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Words of Wisdom


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I am a Peace Officer for the past 5 years and my primary focus is in the schools with regard to safety presentations. I have also been a DARE Instructor for 4 years for the Foothills School Division 38. Some of the programs I offer schools in Okotoks include: WITS (Bullying awareness), Stranger Danger, Pedestrian Safety, Bike Safety, Internet 101 Safety, DRIVE (catholic Drug awareness) program and Understanding Dog Behaviour. I recently had the opportunity to attend a "Get Real" day at Red Deer Lake. I have no words to describe the day! Truly amazing! I knew a lot of the kids involved, as I had taught them DARE in the past couple years, and to see them go through this process was heartbreaking but so powerful. I have never seen or been involved in such an amazing program and I just wanted to say thank you for letting me be a part of it. I have seen a lot of things in my law enforcement years, but this was something I will never forget! I would also like to commend the facilitators, Lisa and Stu! They were wonderful!  I would love to be a part of your program in any way possible, as I truly believe this program does change kids lives for the better!

Peace Officer

I am writing this testimonial in regards to the “GET REAL” program that I experienced on November 25, 2009 at our school in Sylvan Lake.  Being the new Vice-Principal at the school there were many processes that had been started that I was unaware of when the year began.  One of these was “GET REAL”.  As we moved forward with the planning I could see the potential that this program had to offer.  Teaching students about empathy for others seemed like a worthwhile endeavor.  What I really had no idea of, was just how incredibly this program could change the lives of our grade eight students and those of the high school peer mentors that volunteered for the day.  And so, the story begins.

Meeting the facilitators Wendy, Stu, Lisa, and Rob was what really set the tone for the following day.  We had the high school mentors come to an evening session where they were essentially trained to help the grade eight students through the activities and games.  When you can have that feeling of comfort with new people, things always seem to be easier to transition through.  This was what it was like interacting with these people that first night.

Stu and Lisa were the two facilitators that spent the next two days with us and they were absolutely incredible.  The passion for their program was evident from the first moment they spoke of “GET REAL”. They knew how to interact with both, the students involved, the peer mentors as well as the parents and teachers. It was an absolute pleasure to spend a full day learning and working with Stu and Lisa.  If “GET REAL” becomes an annual event at our school, I would request the two of them.  And we truly hope that it does become that annual event that our school looks forward to delivering for our students and their parents.

The day that I was able to spend going through the program was inspiring as well as overwhelming.  As a teacher for the past 12 years there have been many students that have been through so much that it is hard to comprehend.  However, after participating in this program, I have a heightened sense of empathy that I did not realize that I knew.  The team building exercises that everyone goes through are a great precursor to what lies ahead.  When people feel like they can trust others it generally allows them to open themselves up and be free to express their emotions and let others in to their world.  The “GET REAL” program did this for so many people on this day.  Of course I am not naïve enough to think that this program is going to work for every single soul out there.  Or is it going to be something that each individual is going to respond as I have.  However, I can only imagine the possibilities and potential for this community from the occurrences during the day.  When you truly understand what some of the people around us are dealing with on a daily basis, unless you do not have a heartbeat, you cannot help but feel empathy for them.  And like was said throughout the day, “Why would you want to put more junk on someone, when you know how much junk they are already dealing with?”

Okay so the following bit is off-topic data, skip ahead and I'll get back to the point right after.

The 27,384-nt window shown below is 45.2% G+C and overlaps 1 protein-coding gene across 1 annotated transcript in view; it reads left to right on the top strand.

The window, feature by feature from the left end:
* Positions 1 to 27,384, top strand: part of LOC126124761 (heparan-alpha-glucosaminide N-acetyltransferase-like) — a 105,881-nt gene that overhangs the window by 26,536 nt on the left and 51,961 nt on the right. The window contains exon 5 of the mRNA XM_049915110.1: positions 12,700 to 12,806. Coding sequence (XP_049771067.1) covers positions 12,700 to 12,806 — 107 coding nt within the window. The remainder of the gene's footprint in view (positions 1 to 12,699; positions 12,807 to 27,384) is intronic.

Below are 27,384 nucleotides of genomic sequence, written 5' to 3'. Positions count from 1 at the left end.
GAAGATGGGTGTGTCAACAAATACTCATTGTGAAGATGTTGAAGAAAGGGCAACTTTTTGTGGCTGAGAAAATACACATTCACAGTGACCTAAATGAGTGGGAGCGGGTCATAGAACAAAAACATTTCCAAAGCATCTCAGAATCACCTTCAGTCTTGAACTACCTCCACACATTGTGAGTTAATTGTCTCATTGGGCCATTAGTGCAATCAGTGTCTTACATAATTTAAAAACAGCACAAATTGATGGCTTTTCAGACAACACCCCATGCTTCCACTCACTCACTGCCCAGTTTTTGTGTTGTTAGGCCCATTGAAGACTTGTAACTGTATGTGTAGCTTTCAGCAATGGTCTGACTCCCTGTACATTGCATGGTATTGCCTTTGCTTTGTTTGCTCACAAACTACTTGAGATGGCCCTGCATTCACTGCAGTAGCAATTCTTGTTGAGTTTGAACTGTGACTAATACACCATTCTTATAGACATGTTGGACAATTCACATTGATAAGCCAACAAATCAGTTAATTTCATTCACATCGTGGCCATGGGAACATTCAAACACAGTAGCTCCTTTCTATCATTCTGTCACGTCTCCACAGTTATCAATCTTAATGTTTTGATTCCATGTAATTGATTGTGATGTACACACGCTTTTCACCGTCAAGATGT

By far, for me, the most powerful part of the day was the “Cross the Line” activity.  When you see the courage that some of these students and adults show by crossing either for themselves or for others, you feel moved.  It is quite heart-wrenching to see some of these people that you know, dealing with such baggage on a regular basis.  I also found it effective to be involved and showing some vulnerability on my part to let everyone know that I can trust them and that I too have problems and issues that I am dealing with regularly.

The follow up with small group sharing brought the crossings together.  People felt much more open to share if they so desired.  Being a life time resident of the town that I now teach in there was one item that truly made me have promise for our grade eight students.  As they move into the high school next year they already have made some connections with grade eleven and twelve students.  I know that living in this town this long I was able to have those connections when I moved from junior to senior high.  Not everyone has that same opportunity.  I will leave you with a quote from the high school peer mentor that was in my small group.  Although not exactly word for word, she spoke to the group of grade eight students and said this, “Next year, when you come over to the high school and if you have any problems, you come find me, I will be in grade twelve and I will help you!”  How truly powerful!

I could go on but instead I hope that if you read this, you “GET REAL”.

Darren Pickering - Vice Principal